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Translation in Language Teaching by Guy Cook, OUP


The 2010 Ben Warren International House Trust Prize Winner


reviewed by Dave Tucker, IH Santa Clara

Professor Cook states his case in bold style in his new book: Translation in Language Teaching. I quote: ‘I shall argue that for most contemporary language learners, translation should be a major aim and means of language learning, and a major measure of success.’

Guy Cook is known for his unwillingness to pull punches, to get straight to the grass roots of what successful language learning involves, and both challenge previously held tenets and pique language teachers to move a little into left field. Long may he.

An anecdote of the author’s experience of learning Arabic kicks off the book with a short study of the phrase In-shâ-llâh. A bilingual approach to learning this phrase would have stood Professor Cook in better stead than the monolingual understanding of it as ‘I hope so’. His use of the phrase to mean ‘I should bloomin’ well hope so!’ to a slow-working handyman was inappropriate in an Islamic context, as a crosslingual approach to the phrase could have taught him.

Much emphasis is laid on the importance of bilingual or crosslingual interactions. It is obviously an area of intense interest to Professor Cook, and he is convincing in propounding a solid grounding in it for learners. The aims of the modern-day language learner, he argues, have shifted from the old-guard (monolingual, teacher-stated) aims to bring learners as close as possible to native competence, to new aims which involve a constant awareness of how languages interact, cross over and complement each other. Technological perspectives demand second language competence to ensure the survival of many organisations and their engagement in international affairs: see particularly the UN, World Bank or WHO. Another perspective of second language as a form of social reform demands translation for encounters between languages and cultures, for better understanding and awareness of difference, and ultimately avoidance and resolution of conflict and equality of opportunity and status.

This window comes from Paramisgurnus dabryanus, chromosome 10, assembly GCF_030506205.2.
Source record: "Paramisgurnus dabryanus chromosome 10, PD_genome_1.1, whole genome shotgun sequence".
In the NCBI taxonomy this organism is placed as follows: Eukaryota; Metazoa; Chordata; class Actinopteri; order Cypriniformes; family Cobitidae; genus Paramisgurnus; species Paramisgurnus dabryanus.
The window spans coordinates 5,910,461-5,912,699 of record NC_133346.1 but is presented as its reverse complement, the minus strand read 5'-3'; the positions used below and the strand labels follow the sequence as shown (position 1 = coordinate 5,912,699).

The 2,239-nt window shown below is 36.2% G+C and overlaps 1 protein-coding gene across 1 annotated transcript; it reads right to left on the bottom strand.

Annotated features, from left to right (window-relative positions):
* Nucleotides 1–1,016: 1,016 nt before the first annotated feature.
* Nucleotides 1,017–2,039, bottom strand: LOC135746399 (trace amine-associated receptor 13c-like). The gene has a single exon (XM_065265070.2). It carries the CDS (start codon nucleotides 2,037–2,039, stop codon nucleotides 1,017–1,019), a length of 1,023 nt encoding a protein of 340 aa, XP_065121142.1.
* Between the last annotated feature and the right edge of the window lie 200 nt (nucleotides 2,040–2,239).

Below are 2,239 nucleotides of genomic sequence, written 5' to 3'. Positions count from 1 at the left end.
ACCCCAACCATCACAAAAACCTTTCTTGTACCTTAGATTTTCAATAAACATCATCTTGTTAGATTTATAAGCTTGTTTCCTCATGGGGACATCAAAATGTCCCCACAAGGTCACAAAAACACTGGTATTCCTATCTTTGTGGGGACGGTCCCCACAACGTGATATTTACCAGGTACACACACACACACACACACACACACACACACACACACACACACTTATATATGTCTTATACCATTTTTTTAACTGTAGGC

So how does this affect the classroom practice heavily implied in the book’s title Translation in Language Teaching? Here is a suggested reader’s guide to extracting the most useful information from the book as a whole:

  • Accept wholesale Professor Cook’s learned review of how translation was vilified as part of language teaching for the best part of a century, including general theories of SLA, through the stages of focus on form to those of focus on meaning. The first 100 pages of the book are a thorough and insightful review of the last 100 years of language teaching best practice, but do not move the language teacher forward much in the quest to actually use translation in language teaching (TILT).
  • Bathe a little in such delicious phrases as: Ten years into the 21st century there is potential for a radical change in academic approaches to language teaching and learning; and in the intriguing idea that the very fact that translation has been marginalised for so long makes it a prime target for investigation and re-evaluation.
  • Be titillated by the information that comparative studies of learners of vocabulary via Direct Method and translation-based methods proved the greater efficacy of translation.
  • Nod sagely when Professor Cook says that TILT provides students with an academic metalanguage & a deeper understanding of the nature of language and language use.
  • Start talking serious notes on page 127, when practical classroom considerations are approached. Draw on some suggestions for actual classroom practice, such as: close translation to try and transmit ideas as closely as possible; word-for-word translation to emphasise the memorably bizarre differences between common utterances in two languages; vocabulary teaching through translation, where instructive difficulties may arise in simple items such as the Italian ‘prego’; critical appraisal of video subtitles; round-the-class sentence building, where alternate students add a word to a short sentence, and translate it in turn; and the teacher technique of sandwiching’ L1 phrases in the middle of L2 input: ‘You’ve missed a line – saltaste uma linha’ – you’ve missed a line’. The rich linguistic environment can apparently operate in more than one language at once.

Useful lessons to draw from this book? Translation has been (grudgingly) accepted as a useful tool for decades, even if it went against recent theories of language learning; translation is inevitable, as Professor Cook and others point out. We are L1-based creatures, but this is also a potential bridge to L2, 3 or 4. That translation can be stimulating, fun and enriching. And, for me, most stimulating of all, that a long-held precept (in this case the outlawing of translation as a language teaching method) can be usefully and excitingly challenged. How many other precepts do you hold dear for no particular reason other than that you were taught them on your CELTA or DELTA? It is always a good time for walls to fall.

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